Alabama’s new Epi pen law raises questions from child care providers

MONTGOMERY, Ala.Alabama has joined Georgia in the group of states that allow certain businesses such as restaurants, sports arenas and daycare centers to keep epinephrine injectors on hand.

Businesses that choose to keep the Epi pens in case of an emergency will have to pay for them and have a prescription. The Epi pens are used when someone is having an allergic reaction because of anaphylaxis. Some people are severely allergic to insect stings, food and medication. The allergic reaction can happen quickly or be delayed.

“We might give a medication and the patient, their eyes start watering and itching, their lips and tongue start tingling and then they could break out in hives and that kind of thing and it just progresses from that. However sometimes, it could be delayed for up to a couple of hours,” said Valerie Cochran of the Alabama Department of Public Health.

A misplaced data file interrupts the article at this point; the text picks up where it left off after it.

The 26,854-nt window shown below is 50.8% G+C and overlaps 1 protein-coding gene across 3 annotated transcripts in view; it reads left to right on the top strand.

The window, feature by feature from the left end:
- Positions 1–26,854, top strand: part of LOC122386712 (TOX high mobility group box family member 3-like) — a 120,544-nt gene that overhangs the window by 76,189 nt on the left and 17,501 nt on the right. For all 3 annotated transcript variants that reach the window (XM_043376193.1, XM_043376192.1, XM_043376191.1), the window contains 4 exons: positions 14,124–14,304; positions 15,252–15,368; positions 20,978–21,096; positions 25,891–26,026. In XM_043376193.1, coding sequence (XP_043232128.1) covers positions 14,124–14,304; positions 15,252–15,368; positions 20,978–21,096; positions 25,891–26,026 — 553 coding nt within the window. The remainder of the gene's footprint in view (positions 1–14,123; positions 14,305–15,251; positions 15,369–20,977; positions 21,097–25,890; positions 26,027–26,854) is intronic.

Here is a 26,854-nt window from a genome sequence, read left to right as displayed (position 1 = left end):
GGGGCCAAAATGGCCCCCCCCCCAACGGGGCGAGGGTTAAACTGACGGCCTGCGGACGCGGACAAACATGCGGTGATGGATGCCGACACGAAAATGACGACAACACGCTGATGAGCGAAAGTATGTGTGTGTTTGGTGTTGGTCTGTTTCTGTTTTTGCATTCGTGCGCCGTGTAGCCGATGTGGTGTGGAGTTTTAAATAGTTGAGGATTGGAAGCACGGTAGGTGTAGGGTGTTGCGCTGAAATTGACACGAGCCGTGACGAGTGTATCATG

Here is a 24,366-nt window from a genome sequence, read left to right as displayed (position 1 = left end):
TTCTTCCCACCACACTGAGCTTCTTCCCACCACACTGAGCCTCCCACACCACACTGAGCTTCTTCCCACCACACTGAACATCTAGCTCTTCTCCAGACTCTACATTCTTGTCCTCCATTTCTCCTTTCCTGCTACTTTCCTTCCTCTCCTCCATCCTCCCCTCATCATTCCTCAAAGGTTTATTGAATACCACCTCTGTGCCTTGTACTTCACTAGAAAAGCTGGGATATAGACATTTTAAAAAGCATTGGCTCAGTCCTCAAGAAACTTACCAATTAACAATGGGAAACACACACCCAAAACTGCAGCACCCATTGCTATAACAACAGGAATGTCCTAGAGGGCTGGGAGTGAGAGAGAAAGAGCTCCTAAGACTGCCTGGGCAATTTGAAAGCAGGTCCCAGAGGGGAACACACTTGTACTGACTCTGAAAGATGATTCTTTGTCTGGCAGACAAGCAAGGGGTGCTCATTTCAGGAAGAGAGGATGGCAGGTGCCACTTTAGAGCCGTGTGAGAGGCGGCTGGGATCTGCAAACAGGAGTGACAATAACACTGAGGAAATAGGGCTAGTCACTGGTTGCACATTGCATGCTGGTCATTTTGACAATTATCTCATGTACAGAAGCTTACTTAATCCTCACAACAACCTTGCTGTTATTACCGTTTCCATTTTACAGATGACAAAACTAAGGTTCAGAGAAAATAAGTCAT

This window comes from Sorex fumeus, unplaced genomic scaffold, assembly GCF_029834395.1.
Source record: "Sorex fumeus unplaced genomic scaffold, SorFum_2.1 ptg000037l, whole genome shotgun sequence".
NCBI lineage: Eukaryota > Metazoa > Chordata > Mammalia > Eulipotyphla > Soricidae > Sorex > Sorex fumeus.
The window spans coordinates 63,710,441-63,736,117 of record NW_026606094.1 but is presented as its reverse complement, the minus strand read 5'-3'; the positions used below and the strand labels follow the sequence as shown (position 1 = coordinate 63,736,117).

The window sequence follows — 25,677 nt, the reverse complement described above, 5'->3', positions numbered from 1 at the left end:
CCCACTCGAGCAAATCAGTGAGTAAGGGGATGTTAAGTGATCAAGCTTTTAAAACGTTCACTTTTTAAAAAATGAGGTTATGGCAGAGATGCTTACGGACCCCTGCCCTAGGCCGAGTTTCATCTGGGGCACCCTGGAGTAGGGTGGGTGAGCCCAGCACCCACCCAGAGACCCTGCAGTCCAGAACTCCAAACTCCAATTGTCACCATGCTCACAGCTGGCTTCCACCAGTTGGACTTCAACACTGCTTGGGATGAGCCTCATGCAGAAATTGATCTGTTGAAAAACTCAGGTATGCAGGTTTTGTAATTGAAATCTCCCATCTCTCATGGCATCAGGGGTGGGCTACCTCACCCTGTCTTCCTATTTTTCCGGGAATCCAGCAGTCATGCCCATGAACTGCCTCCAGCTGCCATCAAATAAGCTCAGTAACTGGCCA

The Epi pen law does not affect child care centers in Alabama that are licensed by the Department of Human Resources’ Office of Child Care Licensing. Those centers are advised to follow the current law which requires parents to authorize the daycare providers to administer drugs to their children. They must have a prescription. In the case of an emergency, for instance if a child is unaware he or she has an allergy and needs an Epi pen, the child care provider has a tough decision to make.

Officials say a physician’s prescription is required to purchase the Epi pens and those who may need injections should inform others of where to find the devices in case of an emergency.

The Alabama Department of Public Health is offering online training for anyone who wants to learn how to administer epinephrine. You can see the video here http://www.adph.org/nursing/Default.asp?id=7561

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